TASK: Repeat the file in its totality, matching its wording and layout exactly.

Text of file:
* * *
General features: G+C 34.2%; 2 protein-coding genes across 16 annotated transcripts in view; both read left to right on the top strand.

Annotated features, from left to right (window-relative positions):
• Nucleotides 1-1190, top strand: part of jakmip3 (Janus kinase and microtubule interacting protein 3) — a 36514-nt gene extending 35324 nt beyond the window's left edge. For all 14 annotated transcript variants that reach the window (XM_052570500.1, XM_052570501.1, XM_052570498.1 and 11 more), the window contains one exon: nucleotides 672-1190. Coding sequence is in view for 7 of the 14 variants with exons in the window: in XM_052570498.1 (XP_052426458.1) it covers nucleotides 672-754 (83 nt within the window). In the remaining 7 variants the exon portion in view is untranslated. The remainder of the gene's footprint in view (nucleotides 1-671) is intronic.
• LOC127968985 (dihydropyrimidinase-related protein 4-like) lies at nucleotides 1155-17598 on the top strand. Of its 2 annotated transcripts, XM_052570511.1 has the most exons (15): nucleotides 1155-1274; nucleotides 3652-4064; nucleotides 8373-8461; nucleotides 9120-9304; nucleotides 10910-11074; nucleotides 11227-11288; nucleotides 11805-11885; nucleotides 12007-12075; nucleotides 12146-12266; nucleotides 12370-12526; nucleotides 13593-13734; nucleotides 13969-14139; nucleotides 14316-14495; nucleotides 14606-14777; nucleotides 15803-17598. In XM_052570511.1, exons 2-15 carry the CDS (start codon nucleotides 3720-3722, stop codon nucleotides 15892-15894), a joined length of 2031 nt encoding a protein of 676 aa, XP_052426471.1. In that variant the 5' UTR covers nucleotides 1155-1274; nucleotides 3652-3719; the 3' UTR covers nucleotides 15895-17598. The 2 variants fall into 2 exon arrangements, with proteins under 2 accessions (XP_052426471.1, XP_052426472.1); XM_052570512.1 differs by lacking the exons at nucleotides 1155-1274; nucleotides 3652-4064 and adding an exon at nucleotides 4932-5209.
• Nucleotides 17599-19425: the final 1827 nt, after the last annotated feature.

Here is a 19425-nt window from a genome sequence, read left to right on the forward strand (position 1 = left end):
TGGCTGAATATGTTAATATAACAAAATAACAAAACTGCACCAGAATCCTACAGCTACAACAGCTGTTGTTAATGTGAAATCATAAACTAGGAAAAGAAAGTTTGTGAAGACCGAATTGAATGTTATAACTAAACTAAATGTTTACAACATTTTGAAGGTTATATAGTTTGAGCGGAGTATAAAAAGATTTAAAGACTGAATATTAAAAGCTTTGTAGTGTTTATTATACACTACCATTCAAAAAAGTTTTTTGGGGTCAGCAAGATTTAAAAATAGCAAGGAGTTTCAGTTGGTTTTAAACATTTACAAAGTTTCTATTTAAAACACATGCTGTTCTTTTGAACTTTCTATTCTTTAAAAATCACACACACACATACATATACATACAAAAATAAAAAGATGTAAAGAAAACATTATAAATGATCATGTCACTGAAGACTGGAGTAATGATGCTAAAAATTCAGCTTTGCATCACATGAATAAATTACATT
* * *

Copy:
General features: G+C 34.2%; 2 protein-coding genes across 16 annotated transcripts in view; both read left to right on the top strand.

Annotated features, from left to right (window-relative positions):
• Nucleotides 1-1190, top strand: part of jakmip3 (Janus kinase and microtubule interacting protein 3) — a 36514-nt gene extending 35324 nt beyond the window's left edge. For all 14 annotated transcript variants that reach the window (XM_052570500.1, XM_052570501.1, XM_052570498.1 and 11 more), the window contains one exon: nucleotides 672-1190. Coding sequence is in view for 7 of the 14 variants with exons in the window: in XM_052570498.1 (XP_052426458.1) it covers nucleotides 672-754 (83 nt within the window). In the remaining 7 variants the exon portion in view is untranslated. The remainder of the gene's footprint in view (nucleotides 1-671) is intronic.
• LOC127968985 (dihydropyrimidinase-related protein 4-like) lies at nucleotides 1155-17598 on the top strand. Of its 2 annotated transcripts, XM_052570511.1 has the most exons (15): nucleotides 1155-1274; nucleotides 3652-4064; nucleotides 8373-8461; nucleotides 9120-9304; nucleotides 10910-11074; nucleotides 11227-11288; nucleotides 11805-11885; nucleotides 12007-12075; nucleotides 12146-12266; nucleotides 12370-12526; nucleotides 13593-13734; nucleotides 13969-14139; nucleotides 14316-14495; nucleotides 14606-14777; nucleotides 15803-17598. In XM_052570511.1, exons 2-15 carry the CDS (start codon nucleotides 3720-3722, stop codon nucleotides 15892-15894), a joined length of 2031 nt encoding a protein of 676 aa, XP_052426471.1. In that variant the 5' UTR covers nucleotides 1155-1274; nucleotides 3652-3719; the 3' UTR covers nucleotides 15895-17598. The 2 variants fall into 2 exon arrangements, with proteins under 2 accessions (XP_052426471.1, XP_052426472.1); XM_052570512.1 differs by lacking the exons at nucleotides 1155-1274; nucleotides 3652-4064 and adding an exon at nucleotides 4932-5209.
• Nucleotides 17599-19425: the final 1827 nt, after the last annotated feature.

Here is a 19425-nt window from a genome sequence, read left to right on the forward strand (position 1 = left end):
TGGCTGAATATGTTAATATAACAAAATAACAAAACTGCACCAGAATCCTACAGCTACAACAGCTGTTGTTAATGTGAAATCATAAACTAGGAAAAGAAAGTTTGTGAAGACCGAATTGAATGTTATAACTAAACTAAATGTTTACAACATTTTGAAGGTTATATAGTTTGAGCGGAGTATAAAAAGATTTAAAGACTGAATATTAAAAGCTTTGTAGTGTTTATTATACACTACCATTCAAAAAAGTTTTTTGGGGTCAGCAAGATTTAAAAATAGCAAGGAGTTTCAGTTGGTTTTAAACATTTACAAAGTTTCTATTTAAAACACATGCTGTTCTTTTGAACTTTCTATTCTTTAAAAATCACACACACACATACATATACATACAAAAATAAAAAGATGTAAAGAAAACATTATAAATGATCATGTCACTGAAGACTGGAGTAATGATGCTAAAAATTCAGCTTTGCATCACATGAATAAATTACATT